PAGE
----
Beliefs about our hair begins early and digs deep.
When my mother was a little girl and company came over unexpectedly, my grandmother would banish her to the bedroom. My mom had thick, coarse, long hair that was an ordeal to style, and if her hair wasn’t yet made “presentable,” she was ordered to stay out of sight. It was something she lived with and it shaped her perception of her hair and of what it required to be seen as beautiful. Heck, to be seen in public.
It was something she passed on to her children, that hyper-awareness of appearance. I know I’m not alone there—so many of us have been taught early that our hair is something to be managed, tamed, dealt with, something to be ashamed of, to be maintained no matter what. We learn it from our family, we learn it in playground taunts and schoolyard rhymes, we learn it from the grimace of our mother’s face as we sit between her knees to have our hair braided, we absorb it in the exasperated tones and negative words we use to speak about our hair. Those negative beliefs begin early and go down deep.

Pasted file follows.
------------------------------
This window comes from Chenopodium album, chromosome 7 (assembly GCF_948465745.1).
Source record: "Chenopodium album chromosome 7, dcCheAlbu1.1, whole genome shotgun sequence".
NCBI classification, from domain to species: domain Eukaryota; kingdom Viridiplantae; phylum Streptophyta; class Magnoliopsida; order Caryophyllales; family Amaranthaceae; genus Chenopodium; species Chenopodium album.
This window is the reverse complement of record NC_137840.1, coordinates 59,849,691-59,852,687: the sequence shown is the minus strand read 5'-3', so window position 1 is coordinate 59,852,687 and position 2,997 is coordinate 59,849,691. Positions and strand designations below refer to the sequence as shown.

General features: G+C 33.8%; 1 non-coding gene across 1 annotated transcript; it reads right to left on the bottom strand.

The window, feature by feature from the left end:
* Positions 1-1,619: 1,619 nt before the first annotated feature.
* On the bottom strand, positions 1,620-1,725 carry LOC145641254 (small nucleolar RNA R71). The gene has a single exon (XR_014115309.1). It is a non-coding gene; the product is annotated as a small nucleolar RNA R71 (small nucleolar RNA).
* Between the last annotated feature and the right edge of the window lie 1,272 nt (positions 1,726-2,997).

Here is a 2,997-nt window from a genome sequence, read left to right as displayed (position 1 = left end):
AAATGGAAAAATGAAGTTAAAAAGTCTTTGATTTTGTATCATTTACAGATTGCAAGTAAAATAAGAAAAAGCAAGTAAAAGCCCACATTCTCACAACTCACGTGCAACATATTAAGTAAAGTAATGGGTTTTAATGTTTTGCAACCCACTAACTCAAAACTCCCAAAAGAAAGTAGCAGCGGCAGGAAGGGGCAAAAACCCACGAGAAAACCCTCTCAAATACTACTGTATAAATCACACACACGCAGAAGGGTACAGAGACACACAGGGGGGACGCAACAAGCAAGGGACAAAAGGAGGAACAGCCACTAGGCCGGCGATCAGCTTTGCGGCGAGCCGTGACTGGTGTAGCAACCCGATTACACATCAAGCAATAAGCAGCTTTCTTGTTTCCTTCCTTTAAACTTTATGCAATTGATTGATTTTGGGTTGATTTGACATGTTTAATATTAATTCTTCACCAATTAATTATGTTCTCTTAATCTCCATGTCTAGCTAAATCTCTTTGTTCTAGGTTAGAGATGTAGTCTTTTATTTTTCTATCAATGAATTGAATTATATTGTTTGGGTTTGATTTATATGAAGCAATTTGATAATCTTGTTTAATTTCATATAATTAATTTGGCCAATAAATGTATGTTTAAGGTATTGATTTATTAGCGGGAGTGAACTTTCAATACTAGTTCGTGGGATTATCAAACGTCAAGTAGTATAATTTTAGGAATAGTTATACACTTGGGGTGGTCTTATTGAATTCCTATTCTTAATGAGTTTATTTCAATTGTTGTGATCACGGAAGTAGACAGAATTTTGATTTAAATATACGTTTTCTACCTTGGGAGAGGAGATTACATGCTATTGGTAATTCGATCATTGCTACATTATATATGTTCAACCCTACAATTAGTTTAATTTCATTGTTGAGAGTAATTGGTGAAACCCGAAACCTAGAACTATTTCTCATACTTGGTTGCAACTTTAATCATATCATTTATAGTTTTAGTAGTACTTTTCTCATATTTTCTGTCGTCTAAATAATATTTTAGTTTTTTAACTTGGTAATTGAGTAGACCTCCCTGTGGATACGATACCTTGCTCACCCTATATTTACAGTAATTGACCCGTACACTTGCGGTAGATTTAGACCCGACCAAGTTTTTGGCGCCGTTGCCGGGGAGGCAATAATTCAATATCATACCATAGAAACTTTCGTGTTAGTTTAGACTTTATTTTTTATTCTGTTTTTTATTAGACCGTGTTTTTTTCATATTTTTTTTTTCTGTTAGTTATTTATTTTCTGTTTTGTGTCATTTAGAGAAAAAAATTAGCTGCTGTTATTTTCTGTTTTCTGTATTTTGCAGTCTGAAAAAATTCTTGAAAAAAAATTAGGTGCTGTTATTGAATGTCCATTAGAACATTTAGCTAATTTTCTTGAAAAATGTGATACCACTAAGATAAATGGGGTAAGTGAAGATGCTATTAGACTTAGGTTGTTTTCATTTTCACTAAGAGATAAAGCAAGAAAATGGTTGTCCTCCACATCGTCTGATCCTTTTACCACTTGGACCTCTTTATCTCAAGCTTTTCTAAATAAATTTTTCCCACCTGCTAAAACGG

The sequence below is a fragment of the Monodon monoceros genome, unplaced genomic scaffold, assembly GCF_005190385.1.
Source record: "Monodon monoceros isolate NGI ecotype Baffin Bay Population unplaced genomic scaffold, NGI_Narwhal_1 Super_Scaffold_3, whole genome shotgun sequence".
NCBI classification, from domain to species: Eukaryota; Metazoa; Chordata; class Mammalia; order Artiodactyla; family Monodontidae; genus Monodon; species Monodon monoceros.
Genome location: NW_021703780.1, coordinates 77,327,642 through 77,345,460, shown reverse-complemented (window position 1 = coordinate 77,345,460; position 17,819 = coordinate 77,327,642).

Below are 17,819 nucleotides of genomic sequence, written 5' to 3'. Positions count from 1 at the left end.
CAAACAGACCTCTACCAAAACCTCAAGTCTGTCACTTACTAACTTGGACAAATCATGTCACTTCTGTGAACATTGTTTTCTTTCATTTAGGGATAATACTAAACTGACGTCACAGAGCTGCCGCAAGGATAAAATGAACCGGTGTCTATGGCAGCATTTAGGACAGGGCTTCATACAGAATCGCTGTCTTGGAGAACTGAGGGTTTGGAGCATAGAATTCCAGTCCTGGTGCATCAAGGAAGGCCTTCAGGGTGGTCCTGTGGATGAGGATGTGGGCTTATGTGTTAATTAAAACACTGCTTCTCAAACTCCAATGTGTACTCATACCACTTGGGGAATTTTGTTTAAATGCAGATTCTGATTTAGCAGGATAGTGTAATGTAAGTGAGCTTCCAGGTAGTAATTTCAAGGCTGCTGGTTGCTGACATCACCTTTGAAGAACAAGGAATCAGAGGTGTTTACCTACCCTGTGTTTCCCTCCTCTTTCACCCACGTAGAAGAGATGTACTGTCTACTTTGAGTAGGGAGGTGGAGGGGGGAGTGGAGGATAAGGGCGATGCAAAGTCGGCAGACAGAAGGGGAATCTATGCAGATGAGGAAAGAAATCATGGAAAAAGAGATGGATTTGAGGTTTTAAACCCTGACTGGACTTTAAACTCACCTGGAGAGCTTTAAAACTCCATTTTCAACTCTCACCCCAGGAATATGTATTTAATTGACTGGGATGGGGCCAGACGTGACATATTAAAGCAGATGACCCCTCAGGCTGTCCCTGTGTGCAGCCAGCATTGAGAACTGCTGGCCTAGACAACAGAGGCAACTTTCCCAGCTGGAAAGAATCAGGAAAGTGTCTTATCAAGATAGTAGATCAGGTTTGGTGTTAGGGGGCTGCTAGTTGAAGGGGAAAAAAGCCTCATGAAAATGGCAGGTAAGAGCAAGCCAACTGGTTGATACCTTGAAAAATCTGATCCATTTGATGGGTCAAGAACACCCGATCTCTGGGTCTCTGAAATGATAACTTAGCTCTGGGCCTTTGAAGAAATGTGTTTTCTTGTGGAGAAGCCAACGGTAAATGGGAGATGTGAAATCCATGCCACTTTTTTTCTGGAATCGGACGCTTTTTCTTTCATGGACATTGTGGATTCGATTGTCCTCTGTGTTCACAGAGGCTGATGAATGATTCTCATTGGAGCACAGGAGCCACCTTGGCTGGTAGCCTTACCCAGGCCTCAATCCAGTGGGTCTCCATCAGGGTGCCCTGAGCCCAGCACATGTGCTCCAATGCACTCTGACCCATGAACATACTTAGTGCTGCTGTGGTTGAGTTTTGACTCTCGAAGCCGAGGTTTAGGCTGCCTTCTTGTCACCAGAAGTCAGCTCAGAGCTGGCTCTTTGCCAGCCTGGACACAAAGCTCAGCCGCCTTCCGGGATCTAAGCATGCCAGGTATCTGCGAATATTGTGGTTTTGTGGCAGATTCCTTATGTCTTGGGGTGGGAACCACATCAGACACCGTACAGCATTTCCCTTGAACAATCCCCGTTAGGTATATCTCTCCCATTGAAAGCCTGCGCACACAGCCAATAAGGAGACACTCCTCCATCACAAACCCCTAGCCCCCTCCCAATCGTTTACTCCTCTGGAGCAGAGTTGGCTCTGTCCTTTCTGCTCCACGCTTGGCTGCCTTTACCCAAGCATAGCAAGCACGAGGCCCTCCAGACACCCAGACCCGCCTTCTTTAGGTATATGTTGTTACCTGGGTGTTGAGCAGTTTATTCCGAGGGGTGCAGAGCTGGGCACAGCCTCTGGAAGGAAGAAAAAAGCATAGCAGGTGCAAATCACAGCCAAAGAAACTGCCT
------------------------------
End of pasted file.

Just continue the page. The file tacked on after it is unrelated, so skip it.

When I was 23, I finally rebelled and said no more relaxer, and today I live the life of a natural hair evangelist of sorts. My mom is still fastidious about her appearance from the moment she wakes up, in a way that I’ve never been. She gets her hair, nails, and lashes done on a weekly basis. She doesn’t go downstairs without makeup, and she’s told me quite frankly that despite the fact that her daughter is quote-unquote Afrobella, she will never go natural. We’ve had to learn to understand each other, despite our different approaches to self-care. Understanding where our beliefs come from has helped. “I don’t do these things out of this sense of past hurt or obligation. This is just how I was brought up. And it’s something that I love,” she explained to me on the phone. Even though her way can never be my way, I respect her and I try to understand. And we love each other no matter what.
Afrobella was the natural hair blogger at AOL’s Black Voices and a writer for Vogue Italia’s Vogue Black website. She has also presented keynotes at several major media expos and seminars.